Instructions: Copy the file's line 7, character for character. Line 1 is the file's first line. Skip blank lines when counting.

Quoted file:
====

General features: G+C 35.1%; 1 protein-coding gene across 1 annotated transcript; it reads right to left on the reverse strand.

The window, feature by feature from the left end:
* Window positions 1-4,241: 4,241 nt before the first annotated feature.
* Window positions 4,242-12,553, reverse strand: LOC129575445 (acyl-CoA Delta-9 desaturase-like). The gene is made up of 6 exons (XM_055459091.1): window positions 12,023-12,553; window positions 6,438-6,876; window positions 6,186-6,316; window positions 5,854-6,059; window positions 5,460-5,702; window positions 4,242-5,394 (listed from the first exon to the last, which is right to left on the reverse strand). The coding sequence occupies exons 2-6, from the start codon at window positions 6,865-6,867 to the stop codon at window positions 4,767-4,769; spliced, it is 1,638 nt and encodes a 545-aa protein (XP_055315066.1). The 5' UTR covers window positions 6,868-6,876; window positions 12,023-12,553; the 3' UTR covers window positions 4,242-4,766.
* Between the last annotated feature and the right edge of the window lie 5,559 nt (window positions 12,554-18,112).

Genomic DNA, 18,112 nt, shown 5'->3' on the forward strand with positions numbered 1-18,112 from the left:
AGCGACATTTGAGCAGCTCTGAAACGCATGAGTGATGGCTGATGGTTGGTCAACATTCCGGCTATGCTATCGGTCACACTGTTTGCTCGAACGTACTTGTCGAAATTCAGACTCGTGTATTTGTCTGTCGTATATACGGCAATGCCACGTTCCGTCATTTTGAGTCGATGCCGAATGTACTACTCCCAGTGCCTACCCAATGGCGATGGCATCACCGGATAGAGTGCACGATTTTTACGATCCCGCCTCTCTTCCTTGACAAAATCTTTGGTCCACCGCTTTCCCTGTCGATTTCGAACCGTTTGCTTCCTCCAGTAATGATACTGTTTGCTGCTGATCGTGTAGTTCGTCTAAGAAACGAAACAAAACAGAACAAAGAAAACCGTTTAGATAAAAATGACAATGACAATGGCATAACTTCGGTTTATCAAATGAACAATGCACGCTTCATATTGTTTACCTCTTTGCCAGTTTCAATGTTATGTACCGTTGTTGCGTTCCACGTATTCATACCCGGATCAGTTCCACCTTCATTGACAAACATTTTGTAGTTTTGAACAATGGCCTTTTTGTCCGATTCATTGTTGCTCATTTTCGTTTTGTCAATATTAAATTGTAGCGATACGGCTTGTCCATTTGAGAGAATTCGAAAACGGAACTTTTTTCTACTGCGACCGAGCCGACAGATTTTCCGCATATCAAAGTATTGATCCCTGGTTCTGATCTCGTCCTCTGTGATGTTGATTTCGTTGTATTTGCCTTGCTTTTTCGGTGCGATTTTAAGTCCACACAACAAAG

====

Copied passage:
AGCGACATTTGAGCAGCTCTGAAACGCATGAGTGATGGCTGATGGTTGGTCAACATTCCGGCTATGCTATCGGTCACACTGTTTGCTCGAACGTACTTGTCGAAATTCAGACTCGTGTATTTGTCTGTCGTATATACGGCAATGCCACGTTCCGTCATTTTGAGTCGATGCCGAATGTACTACTCCCAGTGCCTACCCAATGGCGATGGCATCACCGGATAGAGTGCACGATTTTTACGATCCCGCCTCTCTTCCTTGACAAAATCTTTGGTCCACCGCTTTCCCTGTCGATTTCGAACCGTTTGCTTCCTCCAGTAATGATACTGTTTGCTGCTGATCGTGTAGTTCGTCTAAGAAACGAAACAAAACAGAACAAAGAAAACCGTTTAGATAAAAATGACAATGACAATGGCATAACTTCGGTTTATCAAATGAACAATGCACGCTTCATATTGTTTACCTCTTTGCCAGTTTCAATGTTATGTACCGTTGTTGCGTTCCACGTATTCATACCCGGATCAGTTCCACCTTCATTGACAAACATTTTGTAGTTTTGAACAATGGCCTTTTTGTCCGATTCATTGTTGCTCATTTTCGTTTTGTCAATATTAAATTGTAGCGATACGGCTTGTCCATTTGAGAGAATTCGAAAACGGAACTTTTTTCTACTGCGACCGAGCCGACAGATTTTCCGCATATCAAAGTATTGATCCCTGGTTCTGATCTCGTCCTCTGTGATGTTGATTTCGTTGTATTTGCCTTGCTTTTTCGGTGCGATTTTAAGTCCACACAACAAAG